3. Give tenants enough time to comply with lease amendments
Always give your month-to-month tenants ample time to comply with lease amendments. Making demands and not giving tenants enough time to comply could make you look guilty of retaliation.
Some changes will require more time than the 30 days required by law. For instance, if you give a tenant 30 days to remove an RV from the property, they’ll probably need more time. They’ll need to decide to sell it or store it and then arrange for someone to tow it away.
Consider giving your tenant an extension for major changes. If they end up suing you and claiming retaliation, your additional grace period will show the court that you were really trying to help your tenant.
If something is urgent, like a health hazard or physical danger that requires immediate attention, that’s different. Certain changes can be required immediately if there is a hazard. However, most lease amendments require at least 30 days’ notice.
4. Be willing to work with your tenants
Being willing to work with your tenants on lease changes will show the court that you’re not just making changes to inconvenience your tenant. You don’t need to compromise beyond your level of comfort, and you don’t need to work with tenants on major problems. However, if there’s a reasonable compromise, try to make the situation work for everyone.
For instance, say your tenant’s dog is digging up the yard, killing the grass, and behaving aggressively toward neighbors. It’s not the dog’s fault, but you have the right to ask your tenant to either change the way they manage their dog or rehome their dog.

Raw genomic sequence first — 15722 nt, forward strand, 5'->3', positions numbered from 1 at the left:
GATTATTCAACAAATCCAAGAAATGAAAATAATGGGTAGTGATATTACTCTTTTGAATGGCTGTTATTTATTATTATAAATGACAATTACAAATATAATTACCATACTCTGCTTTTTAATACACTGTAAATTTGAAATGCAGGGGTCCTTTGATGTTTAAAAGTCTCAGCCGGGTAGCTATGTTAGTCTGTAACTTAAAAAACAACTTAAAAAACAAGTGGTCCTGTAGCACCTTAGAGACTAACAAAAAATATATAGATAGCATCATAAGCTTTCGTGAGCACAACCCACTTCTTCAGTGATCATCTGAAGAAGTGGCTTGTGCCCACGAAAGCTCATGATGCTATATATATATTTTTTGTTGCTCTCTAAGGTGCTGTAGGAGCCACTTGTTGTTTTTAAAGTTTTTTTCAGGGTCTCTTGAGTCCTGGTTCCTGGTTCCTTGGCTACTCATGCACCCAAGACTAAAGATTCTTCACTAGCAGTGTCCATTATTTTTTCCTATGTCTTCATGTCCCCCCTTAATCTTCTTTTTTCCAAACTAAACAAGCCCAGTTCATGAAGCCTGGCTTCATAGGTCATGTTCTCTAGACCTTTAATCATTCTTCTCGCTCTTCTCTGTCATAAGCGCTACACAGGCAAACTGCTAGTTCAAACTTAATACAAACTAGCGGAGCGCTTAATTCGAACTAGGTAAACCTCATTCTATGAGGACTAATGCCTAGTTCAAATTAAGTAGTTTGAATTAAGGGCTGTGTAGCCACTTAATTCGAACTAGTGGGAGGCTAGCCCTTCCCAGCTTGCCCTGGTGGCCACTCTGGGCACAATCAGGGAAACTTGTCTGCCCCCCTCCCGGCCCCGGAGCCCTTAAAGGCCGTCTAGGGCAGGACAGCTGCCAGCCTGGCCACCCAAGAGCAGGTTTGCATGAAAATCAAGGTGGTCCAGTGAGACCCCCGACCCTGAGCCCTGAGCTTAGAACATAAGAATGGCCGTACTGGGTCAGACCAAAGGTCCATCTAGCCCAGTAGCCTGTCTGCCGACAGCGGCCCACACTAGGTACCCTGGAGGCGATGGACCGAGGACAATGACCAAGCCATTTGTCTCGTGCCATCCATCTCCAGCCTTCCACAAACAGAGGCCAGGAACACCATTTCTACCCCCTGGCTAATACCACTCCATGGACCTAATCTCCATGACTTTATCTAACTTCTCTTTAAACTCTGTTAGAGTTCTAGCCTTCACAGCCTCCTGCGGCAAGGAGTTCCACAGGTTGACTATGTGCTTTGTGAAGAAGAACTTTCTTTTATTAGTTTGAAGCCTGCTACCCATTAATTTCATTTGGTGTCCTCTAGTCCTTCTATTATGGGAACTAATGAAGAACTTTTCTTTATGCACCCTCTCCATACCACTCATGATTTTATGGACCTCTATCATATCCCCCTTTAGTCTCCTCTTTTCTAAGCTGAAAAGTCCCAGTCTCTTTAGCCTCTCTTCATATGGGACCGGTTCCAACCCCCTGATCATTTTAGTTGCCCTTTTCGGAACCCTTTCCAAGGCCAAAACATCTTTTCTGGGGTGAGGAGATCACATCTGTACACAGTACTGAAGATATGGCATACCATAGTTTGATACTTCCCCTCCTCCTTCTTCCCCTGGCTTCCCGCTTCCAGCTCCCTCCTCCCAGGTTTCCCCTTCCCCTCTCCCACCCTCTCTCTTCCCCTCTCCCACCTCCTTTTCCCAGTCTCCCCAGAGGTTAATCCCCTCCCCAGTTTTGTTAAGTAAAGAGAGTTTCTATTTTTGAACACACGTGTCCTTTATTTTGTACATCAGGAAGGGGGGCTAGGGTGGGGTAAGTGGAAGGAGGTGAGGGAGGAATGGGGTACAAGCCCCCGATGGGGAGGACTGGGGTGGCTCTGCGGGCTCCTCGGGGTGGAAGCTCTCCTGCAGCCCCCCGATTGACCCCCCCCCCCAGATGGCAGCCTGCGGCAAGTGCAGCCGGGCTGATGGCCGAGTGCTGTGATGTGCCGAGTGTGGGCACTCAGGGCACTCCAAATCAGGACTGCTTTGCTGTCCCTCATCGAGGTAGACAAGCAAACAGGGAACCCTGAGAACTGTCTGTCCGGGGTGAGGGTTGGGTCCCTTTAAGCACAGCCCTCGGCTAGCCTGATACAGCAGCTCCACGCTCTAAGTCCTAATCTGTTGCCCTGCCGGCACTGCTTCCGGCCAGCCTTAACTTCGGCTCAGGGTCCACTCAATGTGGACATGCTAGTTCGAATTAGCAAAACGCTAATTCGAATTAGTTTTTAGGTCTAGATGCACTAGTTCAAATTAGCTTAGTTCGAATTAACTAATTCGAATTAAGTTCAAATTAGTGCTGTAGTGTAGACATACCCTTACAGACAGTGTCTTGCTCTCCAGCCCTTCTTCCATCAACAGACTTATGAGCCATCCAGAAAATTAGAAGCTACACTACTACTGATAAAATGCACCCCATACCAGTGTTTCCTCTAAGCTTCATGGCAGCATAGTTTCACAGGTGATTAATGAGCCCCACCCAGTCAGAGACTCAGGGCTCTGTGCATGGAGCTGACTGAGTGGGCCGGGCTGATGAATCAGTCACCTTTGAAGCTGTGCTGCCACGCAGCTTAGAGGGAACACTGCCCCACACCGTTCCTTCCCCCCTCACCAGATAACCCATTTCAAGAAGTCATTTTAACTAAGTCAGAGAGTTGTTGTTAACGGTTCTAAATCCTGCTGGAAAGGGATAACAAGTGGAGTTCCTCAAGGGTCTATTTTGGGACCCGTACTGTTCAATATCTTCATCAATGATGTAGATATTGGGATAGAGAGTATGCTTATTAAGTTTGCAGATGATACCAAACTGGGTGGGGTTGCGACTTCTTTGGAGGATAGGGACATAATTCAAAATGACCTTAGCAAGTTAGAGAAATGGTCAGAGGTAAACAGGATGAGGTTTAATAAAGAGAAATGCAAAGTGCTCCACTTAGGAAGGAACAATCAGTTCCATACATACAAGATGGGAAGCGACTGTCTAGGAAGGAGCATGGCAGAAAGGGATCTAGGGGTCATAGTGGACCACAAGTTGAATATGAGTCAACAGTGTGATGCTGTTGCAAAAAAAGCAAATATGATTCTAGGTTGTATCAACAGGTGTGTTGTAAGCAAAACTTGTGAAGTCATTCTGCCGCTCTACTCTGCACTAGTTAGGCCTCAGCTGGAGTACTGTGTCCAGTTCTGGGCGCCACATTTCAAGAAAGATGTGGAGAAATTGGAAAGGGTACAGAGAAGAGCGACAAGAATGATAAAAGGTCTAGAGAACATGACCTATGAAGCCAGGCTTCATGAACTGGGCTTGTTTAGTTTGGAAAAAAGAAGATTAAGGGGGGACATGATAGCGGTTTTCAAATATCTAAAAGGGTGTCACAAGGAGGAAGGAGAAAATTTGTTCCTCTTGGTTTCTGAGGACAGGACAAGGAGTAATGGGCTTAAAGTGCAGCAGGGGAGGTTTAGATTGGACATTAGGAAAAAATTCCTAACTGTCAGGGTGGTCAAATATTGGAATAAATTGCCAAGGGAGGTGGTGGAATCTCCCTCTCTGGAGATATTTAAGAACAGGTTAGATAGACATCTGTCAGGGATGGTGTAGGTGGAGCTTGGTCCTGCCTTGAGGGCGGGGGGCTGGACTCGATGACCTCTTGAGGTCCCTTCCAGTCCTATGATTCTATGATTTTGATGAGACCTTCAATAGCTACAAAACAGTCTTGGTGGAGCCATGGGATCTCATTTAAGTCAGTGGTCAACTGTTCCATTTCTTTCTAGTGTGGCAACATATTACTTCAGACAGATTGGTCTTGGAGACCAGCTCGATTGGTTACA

Nobody wants a destructive dog, but even destructive dogs can be a tenant’s best friend. Consider first that your tenant might have a strong bond with their dog and try to work out a solution. If they can’t afford a professional dog trainer, require the dog to be leashed when outside and confined to a certain part of the yard. You could also require your tenant to replant the grass when they move out.
You could even collect a grass replanting deposit from them to ensure you aren’t left to foot the bill when they move out. In most states, it’s perfectly legal to request new and additional security or cleaning deposits from your tenants in the middle of their tenancy, provided they’re on a month-to-month lease. However, before requesting an additional deposit, review Texas security deposit laws and speak with your attorney.
5. Give tenants alternatives when rejecting an accommodation request
One of the most common ways tenants win unfounded retaliation lawsuits is when their landlord rejects a reasonable accommodation request and doesn’t offer an alternative. For example, say your tenant requests a designated front row parking spot so they don’t need to walk very far.
If you can’t accommodate their request, offer an alternative like an apartment swap or the ability to move into a unit closer to a parking spot you can designate for them. If you reject their request without offering alternative solutions, a judge might interpret the rejection as retaliatory.